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Study: Bone-strengthening drugs could backfire

NBC Nightly News with Brian Williams—March 10, 2010

The class of drugs designed to strengthen bones could have the opposite effect, according to recently released studies. The negative effect is present in only a very small percentage of patients.

Fosamax, Actonel and Boniva are widely used to counter the bone loss that leads to osteoporosis, mostly in older women. Two studies presented at a meeting of the American Academy of Orthopaedic Surgeons suggest that in a small portion of patients who used the drugs for over five years, the drugs could have an opposite effect: increasing the rate of a rare hip fracture.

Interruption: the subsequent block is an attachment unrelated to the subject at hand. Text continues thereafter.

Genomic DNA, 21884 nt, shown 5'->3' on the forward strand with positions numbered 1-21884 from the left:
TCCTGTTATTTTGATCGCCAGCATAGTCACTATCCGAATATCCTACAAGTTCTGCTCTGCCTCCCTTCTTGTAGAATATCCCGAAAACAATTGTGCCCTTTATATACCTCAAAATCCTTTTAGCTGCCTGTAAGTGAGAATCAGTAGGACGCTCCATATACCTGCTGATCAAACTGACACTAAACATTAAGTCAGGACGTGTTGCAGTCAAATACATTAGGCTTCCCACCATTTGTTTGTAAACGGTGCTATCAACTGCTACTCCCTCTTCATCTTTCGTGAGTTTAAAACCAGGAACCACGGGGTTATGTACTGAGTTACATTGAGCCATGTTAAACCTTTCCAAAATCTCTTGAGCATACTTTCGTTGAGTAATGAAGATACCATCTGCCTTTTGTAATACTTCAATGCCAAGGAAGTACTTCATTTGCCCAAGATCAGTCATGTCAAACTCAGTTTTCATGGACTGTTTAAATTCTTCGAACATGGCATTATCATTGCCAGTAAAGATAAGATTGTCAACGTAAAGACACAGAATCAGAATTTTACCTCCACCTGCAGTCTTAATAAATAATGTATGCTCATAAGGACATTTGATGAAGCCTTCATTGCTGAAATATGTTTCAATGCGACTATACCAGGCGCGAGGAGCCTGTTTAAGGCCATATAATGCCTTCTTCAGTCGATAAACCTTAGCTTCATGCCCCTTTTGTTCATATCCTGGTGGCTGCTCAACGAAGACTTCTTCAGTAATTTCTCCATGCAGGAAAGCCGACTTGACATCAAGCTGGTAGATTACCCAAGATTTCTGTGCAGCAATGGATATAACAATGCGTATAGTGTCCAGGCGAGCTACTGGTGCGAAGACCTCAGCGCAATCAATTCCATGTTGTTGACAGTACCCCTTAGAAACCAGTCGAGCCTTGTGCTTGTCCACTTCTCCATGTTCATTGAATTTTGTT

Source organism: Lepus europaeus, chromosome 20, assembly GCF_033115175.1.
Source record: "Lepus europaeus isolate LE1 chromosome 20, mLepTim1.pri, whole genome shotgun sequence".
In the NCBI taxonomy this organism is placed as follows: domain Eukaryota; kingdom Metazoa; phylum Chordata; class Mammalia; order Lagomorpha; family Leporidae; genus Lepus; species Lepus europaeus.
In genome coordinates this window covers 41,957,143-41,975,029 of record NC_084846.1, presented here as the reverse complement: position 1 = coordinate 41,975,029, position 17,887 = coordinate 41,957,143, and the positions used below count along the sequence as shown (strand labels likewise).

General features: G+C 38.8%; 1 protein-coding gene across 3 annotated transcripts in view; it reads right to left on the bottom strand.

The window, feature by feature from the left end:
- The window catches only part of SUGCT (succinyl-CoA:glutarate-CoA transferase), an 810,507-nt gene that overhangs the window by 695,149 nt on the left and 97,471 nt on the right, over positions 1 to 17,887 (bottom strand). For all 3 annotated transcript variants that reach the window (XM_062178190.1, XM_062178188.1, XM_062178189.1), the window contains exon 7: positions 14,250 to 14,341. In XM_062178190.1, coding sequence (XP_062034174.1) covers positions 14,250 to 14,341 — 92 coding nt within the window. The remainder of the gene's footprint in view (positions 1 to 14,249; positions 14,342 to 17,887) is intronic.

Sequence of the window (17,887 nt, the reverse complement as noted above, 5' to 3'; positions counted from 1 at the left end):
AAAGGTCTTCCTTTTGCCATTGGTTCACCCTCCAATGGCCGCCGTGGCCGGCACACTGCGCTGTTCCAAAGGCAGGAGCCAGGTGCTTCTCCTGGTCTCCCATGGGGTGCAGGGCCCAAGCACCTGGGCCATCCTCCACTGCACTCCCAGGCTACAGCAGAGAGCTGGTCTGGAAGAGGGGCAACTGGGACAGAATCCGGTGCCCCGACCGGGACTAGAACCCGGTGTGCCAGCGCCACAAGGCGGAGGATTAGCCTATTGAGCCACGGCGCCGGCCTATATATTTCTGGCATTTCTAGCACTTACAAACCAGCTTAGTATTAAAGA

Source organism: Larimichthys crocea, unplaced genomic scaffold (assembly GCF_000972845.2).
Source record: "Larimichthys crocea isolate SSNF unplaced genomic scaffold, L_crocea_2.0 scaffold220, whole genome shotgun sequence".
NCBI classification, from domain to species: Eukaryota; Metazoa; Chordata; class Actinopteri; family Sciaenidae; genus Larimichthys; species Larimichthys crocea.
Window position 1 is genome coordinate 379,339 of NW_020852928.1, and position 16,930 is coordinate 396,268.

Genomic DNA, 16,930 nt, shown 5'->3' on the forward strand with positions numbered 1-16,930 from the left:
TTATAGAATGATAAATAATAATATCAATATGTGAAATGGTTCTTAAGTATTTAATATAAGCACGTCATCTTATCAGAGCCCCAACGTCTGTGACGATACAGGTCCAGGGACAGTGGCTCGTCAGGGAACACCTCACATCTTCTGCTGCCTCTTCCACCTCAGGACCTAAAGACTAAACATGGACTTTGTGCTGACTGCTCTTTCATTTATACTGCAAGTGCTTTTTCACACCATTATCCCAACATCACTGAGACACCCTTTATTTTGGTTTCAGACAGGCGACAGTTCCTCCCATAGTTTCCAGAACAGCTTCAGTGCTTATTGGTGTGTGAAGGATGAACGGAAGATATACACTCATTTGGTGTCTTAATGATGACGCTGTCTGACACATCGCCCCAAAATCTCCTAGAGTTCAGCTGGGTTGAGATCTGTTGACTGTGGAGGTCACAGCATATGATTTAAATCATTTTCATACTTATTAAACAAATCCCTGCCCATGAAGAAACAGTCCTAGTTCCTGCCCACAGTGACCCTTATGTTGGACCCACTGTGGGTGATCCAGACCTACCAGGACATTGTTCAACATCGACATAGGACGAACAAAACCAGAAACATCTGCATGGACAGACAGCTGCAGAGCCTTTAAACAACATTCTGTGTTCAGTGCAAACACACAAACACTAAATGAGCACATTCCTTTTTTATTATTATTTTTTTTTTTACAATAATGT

“A small subpopulation could get a fracture from just walking across the street. It’s a brittle bone disease,” said Joseph Lane, M.D., an orthopedic trauma surgeon at Hospital for Special Surgery in New York.

The FDA says it is looking at the effects of the drugs. But it advises that people who are taking them not stop unless their doctors advise it. The research is still preliminary.

This story originally appeared at msnbc.com.


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